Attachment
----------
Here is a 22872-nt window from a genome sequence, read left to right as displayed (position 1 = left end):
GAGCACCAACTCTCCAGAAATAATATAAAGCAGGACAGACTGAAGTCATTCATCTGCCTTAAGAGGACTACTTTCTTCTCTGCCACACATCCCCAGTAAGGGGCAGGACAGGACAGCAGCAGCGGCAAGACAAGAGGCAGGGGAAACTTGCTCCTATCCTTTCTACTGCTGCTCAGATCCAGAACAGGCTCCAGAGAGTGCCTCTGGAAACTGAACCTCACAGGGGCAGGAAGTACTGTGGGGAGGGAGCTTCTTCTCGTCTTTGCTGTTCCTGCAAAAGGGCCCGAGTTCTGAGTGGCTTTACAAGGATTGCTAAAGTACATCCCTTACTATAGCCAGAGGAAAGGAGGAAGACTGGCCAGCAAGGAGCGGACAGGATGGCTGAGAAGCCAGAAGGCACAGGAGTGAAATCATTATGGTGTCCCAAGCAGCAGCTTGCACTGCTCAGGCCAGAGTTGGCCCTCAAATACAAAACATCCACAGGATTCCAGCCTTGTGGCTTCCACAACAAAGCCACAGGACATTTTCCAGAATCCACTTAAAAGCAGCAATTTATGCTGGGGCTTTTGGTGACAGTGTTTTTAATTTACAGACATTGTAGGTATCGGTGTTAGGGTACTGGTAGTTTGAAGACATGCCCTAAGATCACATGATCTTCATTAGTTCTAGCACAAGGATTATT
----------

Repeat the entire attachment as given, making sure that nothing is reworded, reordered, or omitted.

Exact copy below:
Here is a 22872-nt window from a genome sequence, read left to right as displayed (position 1 = left end):
GAGCACCAACTCTCCAGAAATAATATAAAGCAGGACAGACTGAAGTCATTCATCTGCCTTAAGAGGACTACTTTCTTCTCTGCCACACATCCCCAGTAAGGGGCAGGACAGGACAGCAGCAGCGGCAAGACAAGAGGCAGGGGAAACTTGCTCCTATCCTTTCTACTGCTGCTCAGATCCAGAACAGGCTCCAGAGAGTGCCTCTGGAAACTGAACCTCACAGGGGCAGGAAGTACTGTGGGGAGGGAGCTTCTTCTCGTCTTTGCTGTTCCTGCAAAAGGGCCCGAGTTCTGAGTGGCTTTACAAGGATTGCTAAAGTACATCCCTTACTATAGCCAGAGGAAAGGAGGAAGACTGGCCAGCAAGGAGCGGACAGGATGGCTGAGAAGCCAGAAGGCACAGGAGTGAAATCATTATGGTGTCCCAAGCAGCAGCTTGCACTGCTCAGGCCAGAGTTGGCCCTCAAATACAAAACATCCACAGGATTCCAGCCTTGTGGCTTCCACAACAAAGCCACAGGACATTTTCCAGAATCCACTTAAAAGCAGCAATTTATGCTGGGGCTTTTGGTGACAGTGTTTTTAATTTACAGACATTGTAGGTATCGGTGTTAGGGTACTGGTAGTTTGAAGACATGCCCTAAGATCACATGATCTTCATTAGTTCTAGCACAAGGATTATT